Long-term loan: Commercial banks make loans to borrowers who can repay the principal with interest, and they will often require collateral for upwards of 85 - 90 percent of the loan value. You will need to demonstrate a track record of sales revenues to justify your ability to make periodic installments. Unfortunately, as a small business or start up, your fledgling business idea probably doesn't have either the sufficient assets or customer base to warrant serious consideration for a bank loan.

Debt vs Equity Assessments

It is essential that you assess the relative merits of each form of funding for your specific business.

Take on Creditors Take on Partners
Low Expected Return High Expected Return
Smaller Funding Amounts Larger Funding Amount
Periodic Payments No Short-Term Payments
Maturity Date Open-Ended " Exit" Date
More Restrictions Less Restrictions


Whoever provides your firm with funding will, to some degree, become part of your management team. An equity partner will have direct input into decision making while a lender does not have this access.

Company returns

Equity partners will likely expect your venture to generate after-tax annual profits of 35 to 45 percent on the equity they invested. Creditors are only concerned with your ability to generate pre-tax cash flow to cover periodic interest expenses on the debt.

Funding amount

Equity partners can provide your firm with more up-front capital to allow you to fund all the projects necessary to achieve your growth objective. What a lender can fund is based solely on your ability to make loan installments, and that will likely be quite small early on in the life of your business.


Equity does not get "paid back" each month or each quarter--it represents partners in the firm. But lenders will expect loan repayment to begin the month after you close escrow on the loan.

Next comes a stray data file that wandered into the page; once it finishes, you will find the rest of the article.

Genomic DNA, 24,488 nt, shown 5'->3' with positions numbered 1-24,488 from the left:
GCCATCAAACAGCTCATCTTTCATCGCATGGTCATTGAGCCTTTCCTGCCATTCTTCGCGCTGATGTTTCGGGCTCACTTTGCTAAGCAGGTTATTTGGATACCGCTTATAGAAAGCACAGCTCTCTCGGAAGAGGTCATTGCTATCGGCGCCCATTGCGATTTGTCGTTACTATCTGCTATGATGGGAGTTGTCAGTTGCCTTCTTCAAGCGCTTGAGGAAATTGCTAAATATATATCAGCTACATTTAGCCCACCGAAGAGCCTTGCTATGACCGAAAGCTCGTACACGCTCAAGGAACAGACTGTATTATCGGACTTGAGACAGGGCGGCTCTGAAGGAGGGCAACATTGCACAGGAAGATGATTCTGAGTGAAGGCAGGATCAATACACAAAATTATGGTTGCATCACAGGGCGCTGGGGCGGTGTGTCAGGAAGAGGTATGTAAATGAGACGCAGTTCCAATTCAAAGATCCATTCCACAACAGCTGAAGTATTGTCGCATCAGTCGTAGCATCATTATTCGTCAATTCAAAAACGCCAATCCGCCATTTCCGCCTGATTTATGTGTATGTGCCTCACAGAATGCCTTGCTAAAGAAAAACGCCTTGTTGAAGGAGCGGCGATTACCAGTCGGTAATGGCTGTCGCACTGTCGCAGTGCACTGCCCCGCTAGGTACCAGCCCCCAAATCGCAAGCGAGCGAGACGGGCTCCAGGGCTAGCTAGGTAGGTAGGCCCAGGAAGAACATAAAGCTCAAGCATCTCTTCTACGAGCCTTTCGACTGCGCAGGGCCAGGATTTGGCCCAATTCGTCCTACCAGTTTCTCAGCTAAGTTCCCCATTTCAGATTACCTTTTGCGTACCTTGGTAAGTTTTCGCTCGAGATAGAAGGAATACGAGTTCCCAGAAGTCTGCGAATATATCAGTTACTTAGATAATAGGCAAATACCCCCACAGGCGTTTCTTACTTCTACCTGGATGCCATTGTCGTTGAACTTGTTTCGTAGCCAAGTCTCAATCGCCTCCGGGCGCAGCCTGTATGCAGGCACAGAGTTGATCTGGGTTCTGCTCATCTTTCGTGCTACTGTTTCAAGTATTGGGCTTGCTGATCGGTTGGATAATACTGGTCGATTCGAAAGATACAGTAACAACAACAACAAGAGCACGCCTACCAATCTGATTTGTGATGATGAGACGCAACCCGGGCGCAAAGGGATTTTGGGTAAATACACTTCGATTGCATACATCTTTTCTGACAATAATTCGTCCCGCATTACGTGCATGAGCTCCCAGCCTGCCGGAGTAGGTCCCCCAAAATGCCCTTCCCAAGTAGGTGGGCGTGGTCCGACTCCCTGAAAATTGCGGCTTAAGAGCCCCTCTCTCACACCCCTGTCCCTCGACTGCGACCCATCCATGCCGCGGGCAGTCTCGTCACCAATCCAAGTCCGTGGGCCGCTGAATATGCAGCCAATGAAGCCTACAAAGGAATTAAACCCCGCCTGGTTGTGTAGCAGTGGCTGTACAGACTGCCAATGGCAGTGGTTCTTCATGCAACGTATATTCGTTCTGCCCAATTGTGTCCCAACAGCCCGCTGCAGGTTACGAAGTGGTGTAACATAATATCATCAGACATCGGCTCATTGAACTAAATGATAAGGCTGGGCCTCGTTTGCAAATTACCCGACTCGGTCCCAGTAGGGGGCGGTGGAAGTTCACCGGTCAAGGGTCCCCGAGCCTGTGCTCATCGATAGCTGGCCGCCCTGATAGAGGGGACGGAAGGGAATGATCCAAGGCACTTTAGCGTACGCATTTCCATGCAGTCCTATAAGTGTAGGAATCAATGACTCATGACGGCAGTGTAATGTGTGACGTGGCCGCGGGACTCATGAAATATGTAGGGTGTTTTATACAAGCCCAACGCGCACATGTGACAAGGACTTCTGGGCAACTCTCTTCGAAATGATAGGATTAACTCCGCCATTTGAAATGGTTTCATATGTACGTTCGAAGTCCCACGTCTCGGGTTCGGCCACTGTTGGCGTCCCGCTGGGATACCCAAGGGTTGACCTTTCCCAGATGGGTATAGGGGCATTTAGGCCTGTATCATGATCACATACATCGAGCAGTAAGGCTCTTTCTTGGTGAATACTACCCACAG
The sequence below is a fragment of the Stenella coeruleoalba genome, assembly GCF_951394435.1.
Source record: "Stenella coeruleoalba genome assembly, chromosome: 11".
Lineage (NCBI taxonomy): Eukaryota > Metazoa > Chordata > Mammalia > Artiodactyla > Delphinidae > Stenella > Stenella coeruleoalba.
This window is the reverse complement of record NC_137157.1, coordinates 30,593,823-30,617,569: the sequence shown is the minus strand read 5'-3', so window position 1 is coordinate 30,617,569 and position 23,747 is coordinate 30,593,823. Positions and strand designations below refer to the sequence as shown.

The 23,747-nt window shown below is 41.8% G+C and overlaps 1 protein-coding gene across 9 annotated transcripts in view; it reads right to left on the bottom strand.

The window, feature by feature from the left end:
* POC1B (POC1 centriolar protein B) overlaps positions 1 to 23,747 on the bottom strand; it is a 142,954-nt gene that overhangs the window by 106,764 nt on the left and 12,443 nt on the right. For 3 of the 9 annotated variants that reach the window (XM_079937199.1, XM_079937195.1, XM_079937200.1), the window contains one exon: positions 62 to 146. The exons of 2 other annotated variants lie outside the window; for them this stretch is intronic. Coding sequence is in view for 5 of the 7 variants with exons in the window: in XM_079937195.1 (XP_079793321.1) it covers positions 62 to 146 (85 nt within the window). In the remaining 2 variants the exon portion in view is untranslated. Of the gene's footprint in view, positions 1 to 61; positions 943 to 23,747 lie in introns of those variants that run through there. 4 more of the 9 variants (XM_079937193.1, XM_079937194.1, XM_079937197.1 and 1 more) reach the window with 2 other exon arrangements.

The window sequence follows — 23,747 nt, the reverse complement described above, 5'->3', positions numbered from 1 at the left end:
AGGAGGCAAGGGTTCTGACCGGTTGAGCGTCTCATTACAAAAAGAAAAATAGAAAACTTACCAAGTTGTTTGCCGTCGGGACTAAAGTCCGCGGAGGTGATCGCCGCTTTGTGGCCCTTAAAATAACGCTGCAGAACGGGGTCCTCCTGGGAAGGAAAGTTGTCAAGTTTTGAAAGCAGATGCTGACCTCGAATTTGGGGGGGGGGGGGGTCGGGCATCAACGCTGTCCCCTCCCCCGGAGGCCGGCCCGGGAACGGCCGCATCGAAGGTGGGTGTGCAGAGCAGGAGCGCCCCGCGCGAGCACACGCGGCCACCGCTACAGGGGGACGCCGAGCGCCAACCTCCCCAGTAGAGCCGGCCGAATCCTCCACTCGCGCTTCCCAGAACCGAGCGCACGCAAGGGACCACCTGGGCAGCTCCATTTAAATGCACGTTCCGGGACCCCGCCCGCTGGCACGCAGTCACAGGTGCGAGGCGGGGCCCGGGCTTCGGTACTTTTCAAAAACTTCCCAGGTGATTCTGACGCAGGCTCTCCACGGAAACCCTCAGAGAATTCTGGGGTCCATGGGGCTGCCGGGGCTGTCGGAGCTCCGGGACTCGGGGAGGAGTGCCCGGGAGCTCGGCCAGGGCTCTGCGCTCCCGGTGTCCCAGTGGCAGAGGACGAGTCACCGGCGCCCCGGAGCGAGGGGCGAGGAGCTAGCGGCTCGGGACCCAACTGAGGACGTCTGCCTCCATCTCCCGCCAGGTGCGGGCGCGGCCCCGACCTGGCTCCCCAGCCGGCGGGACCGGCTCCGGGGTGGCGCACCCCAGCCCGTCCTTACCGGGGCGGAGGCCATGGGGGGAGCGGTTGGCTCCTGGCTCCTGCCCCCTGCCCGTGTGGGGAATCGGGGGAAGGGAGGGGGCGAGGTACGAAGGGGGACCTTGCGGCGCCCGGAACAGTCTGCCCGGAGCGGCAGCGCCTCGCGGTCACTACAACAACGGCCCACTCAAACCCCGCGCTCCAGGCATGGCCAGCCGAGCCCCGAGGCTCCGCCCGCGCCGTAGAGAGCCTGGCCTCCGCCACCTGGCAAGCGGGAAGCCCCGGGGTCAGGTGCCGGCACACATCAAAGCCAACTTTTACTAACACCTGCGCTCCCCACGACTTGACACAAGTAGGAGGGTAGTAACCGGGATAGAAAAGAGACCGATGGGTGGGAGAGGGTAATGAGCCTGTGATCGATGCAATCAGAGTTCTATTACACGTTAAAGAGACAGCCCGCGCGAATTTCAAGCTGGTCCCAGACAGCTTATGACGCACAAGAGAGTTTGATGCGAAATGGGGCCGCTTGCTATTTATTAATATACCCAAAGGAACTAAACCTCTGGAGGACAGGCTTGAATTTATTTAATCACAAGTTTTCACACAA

Equity partners have no guarantees on when they may get their funds plus a (hefty) return out of your business. It could be after an acquisition, a subsequent round of funding or the IPO. Creditors, however, are removed from the balance sheet at a set date upon the final payment on the loan.


Both funding types can require contractual terms that limit your use of funds and the types of policies implemented, but lenders often have much more restrictive loan provisions than do equity investors.


Debt is not an ownership interest in the business. Creditors generally do not have voting power. Unpaid debt is a liability of the business. If it is not paid then the creditors can legally claim the assets of the firm. This action can result in liquidation or reorganization.
The payment of interest on debt is considered a cost of doing business and is fully tax deductible. Your business must earn at least enough money to cover for the interest expense, otherwise you may not be able to pay you interest which may lead to default (financial distress).
The creditors will only be concerned that the business will be able to generate cash flow to cover interest expenses.

Unlike obligation of debt, your business will not have any contractual obligation to pay for equity dividend. Equity is an ownership of the business. So an equity partner will have a direct say about your business.
Equity financing also allows your business to obtain funds without incurring debt, or without having to repay a specific amount of money at a particular time.  

You must examine each of these trade-offs in detail before deciding which is best for your firm. Then you can establish a set of funding priorities to guide you in your negotiations with potential equity or debt funding sources.

Working capital has a direct impact on cash flow in a business. Since cash flow is the name of the game for all business owners, a good understanding of working capital is imperative to make any venture successful.

For more information on Debt or Equity Financing, please refer to:

Telecommunications Development Fund Equity Financing
The U.S. Small Business Administration- Financing Your Business